Mr Claydon continued: ‘But by the beginning of the weekend and going into next week we might start to meet that criteria, by Sunday we might see 82.4F (28C) or 84.2F (29C).
Very #warm and humid conditions will develop across much of the country as we approach the weekend and it will feel quite hot in parts of the south 📈. But can we call it a heatwave?
Sunbathers flocked to the beach at the seaside resort of Weymouth in Dorset on an afternoon of scorching hot sunshine
Families were seen in their swimwear with wind breakers and deck chairs as they gathered on the beach in Weymouth, Dorset, today
Crowds were seen out on Bournemouth beach today as people enjoyed clear blue skies and scorching temperatures
Sunseekers pictured on Bournemouth beach today as they enjoyed the bright sunshine. Met Office spokesman Stephen Dixon said this weekend, which will see the kick-off for Euro 2020, is on course to be the warmest weekend of the year so far
Gemma Moorey (left), 22, and Maria Coombes, 21, enjoy the sands and sunshine on Bournemouth beach this afternoon
Estela and Anastasia from Blackpool enjoy the beach in Lancashire. Bookmaker Coral has made it odds-on at 1-2 for this month to finish as the hottest June on record in the UK
Crowds out on Bournemouth beach today. Temperatures on Friday, Saturday and Sunday are predicted to see highs around 77F (25C)
A sunbather pictured in Minster on Sea, Kent, this morning. The weekend is set to be a scorcher with the mercury potentially tipping 86F (30C) in parts of the South East by the beginning of next week
Sunseekers seen enjoying the heat today on Bournemouth beach. Mr Dixon said Saturday may see showers in the north of England overnight which will clear before the daytime
Two sunseekers head to the seaside to enjoy the scorching temperatures in Bournemouth, Dorset, this morning
One sunbather sat in a camping chair and read Why Mummy Drinks by Gail Sims on the beach in Weymouth during the hot weather today
Lots of sunbathers with windbreakers and parasols were seen enjoying the seasonally hot weather on the beach in Weymouth, Dorset
The midweek sunshine brought hundreds of people to Bournemouth beach as people enjoyed the clear blue skies and bright sunshine
Families paddled on the shore to cool off in the water during the hot weather today
‘It looks set to continue into next week, that is outside of our detailed forecast but the indication is that settled warm weather is set to continue.’
Mr Claydon continued: ‘As well as the 82.4F/84.2F (28C/29C) expected in London and the south east, elsewhere in places like Nottingham will potentially be meeting the heat wave criteria with 80.6F (27C) forecast.
‘Various other places set to meet the heatwave threshold as well.’ He added: ‘There’s a chance we might get towards 86F (30C) at the beginning of next week.’
If you cannot get out and about this weekend, it looks like there will still be plenty of time to work on your tan, with at least a few more weeks of sunshine on the way, according to Met Office data.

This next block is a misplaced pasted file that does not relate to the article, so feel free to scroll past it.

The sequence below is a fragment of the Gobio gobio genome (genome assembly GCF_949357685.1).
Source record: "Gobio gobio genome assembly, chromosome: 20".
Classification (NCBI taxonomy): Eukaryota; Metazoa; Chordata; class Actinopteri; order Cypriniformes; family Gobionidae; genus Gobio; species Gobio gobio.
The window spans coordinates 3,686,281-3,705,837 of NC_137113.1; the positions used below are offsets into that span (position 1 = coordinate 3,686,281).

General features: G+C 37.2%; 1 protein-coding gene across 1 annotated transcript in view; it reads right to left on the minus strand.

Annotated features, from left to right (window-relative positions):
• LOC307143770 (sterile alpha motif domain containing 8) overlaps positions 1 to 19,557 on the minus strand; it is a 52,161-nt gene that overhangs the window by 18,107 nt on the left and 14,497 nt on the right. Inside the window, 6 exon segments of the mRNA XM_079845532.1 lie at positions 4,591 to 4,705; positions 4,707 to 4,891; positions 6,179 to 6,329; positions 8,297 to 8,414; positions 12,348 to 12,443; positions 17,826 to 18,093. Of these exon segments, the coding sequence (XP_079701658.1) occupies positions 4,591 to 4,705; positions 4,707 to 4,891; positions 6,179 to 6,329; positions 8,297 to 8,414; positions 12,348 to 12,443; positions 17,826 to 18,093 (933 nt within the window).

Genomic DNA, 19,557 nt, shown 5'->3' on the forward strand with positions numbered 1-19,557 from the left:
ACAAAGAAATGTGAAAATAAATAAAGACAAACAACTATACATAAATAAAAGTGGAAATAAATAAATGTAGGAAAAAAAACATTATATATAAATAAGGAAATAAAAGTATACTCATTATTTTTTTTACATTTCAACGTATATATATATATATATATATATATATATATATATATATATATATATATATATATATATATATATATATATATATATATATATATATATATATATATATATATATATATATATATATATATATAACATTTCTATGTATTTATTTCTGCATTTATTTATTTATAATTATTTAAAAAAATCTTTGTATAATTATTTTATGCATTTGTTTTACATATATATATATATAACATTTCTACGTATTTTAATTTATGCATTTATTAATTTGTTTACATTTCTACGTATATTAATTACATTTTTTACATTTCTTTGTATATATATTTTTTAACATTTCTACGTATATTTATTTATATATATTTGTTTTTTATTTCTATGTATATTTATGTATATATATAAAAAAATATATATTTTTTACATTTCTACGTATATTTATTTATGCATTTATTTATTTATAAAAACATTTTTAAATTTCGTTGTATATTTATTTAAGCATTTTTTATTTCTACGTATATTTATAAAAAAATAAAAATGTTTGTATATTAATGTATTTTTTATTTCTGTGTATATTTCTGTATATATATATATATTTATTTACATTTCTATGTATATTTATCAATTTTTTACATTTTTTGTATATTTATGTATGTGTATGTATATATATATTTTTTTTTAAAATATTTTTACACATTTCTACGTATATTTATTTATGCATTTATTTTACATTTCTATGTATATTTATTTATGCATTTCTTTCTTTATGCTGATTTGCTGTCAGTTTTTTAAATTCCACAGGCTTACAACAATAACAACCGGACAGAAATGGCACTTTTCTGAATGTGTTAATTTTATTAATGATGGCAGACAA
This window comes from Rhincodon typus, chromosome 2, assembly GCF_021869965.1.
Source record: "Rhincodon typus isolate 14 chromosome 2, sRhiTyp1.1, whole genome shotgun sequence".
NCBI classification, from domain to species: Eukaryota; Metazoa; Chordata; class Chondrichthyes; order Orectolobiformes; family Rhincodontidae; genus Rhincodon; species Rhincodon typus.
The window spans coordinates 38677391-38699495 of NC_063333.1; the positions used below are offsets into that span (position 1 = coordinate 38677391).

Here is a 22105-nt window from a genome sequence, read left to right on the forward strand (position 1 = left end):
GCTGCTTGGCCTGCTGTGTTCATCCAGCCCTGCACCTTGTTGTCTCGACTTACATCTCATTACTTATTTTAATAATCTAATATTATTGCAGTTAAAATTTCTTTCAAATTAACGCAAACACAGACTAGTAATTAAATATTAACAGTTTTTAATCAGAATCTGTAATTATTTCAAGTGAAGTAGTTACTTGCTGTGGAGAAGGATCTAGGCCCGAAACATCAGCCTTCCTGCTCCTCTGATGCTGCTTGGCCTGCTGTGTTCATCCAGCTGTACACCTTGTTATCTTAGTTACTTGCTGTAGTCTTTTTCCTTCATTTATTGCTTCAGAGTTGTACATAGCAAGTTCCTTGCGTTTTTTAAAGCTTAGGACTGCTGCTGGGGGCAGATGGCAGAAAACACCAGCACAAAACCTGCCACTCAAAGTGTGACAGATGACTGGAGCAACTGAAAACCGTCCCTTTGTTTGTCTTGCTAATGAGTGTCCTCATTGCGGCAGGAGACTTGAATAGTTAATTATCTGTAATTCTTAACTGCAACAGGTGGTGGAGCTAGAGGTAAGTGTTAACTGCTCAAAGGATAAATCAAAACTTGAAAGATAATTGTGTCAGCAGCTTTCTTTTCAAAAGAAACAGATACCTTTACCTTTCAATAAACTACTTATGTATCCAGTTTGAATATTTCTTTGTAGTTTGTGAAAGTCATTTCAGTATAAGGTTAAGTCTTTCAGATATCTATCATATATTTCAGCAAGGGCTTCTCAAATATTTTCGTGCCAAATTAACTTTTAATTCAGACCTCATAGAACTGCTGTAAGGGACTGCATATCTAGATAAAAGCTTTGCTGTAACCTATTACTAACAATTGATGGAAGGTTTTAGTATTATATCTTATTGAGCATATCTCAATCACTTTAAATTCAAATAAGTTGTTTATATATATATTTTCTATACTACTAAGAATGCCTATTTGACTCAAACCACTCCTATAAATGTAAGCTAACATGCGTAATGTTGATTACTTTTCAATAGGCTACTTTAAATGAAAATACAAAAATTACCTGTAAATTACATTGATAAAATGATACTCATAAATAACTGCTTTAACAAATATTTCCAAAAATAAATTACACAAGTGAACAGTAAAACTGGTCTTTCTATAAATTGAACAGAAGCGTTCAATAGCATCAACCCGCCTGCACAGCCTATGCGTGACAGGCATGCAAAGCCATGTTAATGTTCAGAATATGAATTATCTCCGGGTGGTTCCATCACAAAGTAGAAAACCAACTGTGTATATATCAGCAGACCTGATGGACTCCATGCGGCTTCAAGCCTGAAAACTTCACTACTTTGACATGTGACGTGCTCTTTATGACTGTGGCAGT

‘The theme of high pressure is expected to continue throughout June, although we might see incursions of unsettled weather in the north-western parts of the UK including some wet and windy weather in Scotland,’ Mr Claydon said.
‘The broad theme is that the high pressure will bring more settled conditions across the UK.’ The weather might turn at the start of July, but there is nothing concrete on the cards, Mr Claydon said.
Walkers, boaters, paddle-boarders and cyclists enjoy the sunny weather and surroundings in a warm afternoon ahead of what is predicted to be a mini-heatwave over the weekend
Commuters cross London Bridge in the sunshine this morning as the glare bounces off the Shard building. Mr Claydon said: ‘It is above 82.4F (28C) for London and a large chunk of the south east’
The sunrise at Bamburgh beach in Northumberland early today. The weather might turn at the start of July, but there is nothing concrete on the cards, Oli Claydon said
High pressure will build in for the weekend and temperatures will increase further on Saturday and especially into Sunday
He added: ‘There are very early signs that the high pressure might start to break down at the end of the month but we are a long way from that yet.’
Grass and weed pollen levels are also increasing at the moment, the Met Office tweeted, with the highest levels expected in southern England during the coming days.
Bookmaker Coral has made it odds-on at 1-2 for this month to finish as the hottest June on record in the UK, despite thunderstorms and a drop in temperatures towards the start of this month.
Coral’s John Hill said: ‘With a glorious summer to look forward to, not only does the betting point to record high temperatures, we could even have a hosepipe ban this year.’
But despite bookies offering odds on this being the hottest June ever, it is too early in the month to say whether we will see record-breaking average temperatures.
Mr Claydon explained that the average maximum daytime temperature for June is 63.1F (17.3C), but that the first eight days of June 2021 have sat a couple of degrees higher than that at 67.5F (19.7C).
The record average maximum June temperature was set in 1940 at 68.9F (20.5C).
‘Currently we are not even in the top five hottest Junes on record,’ Mr Claydon said.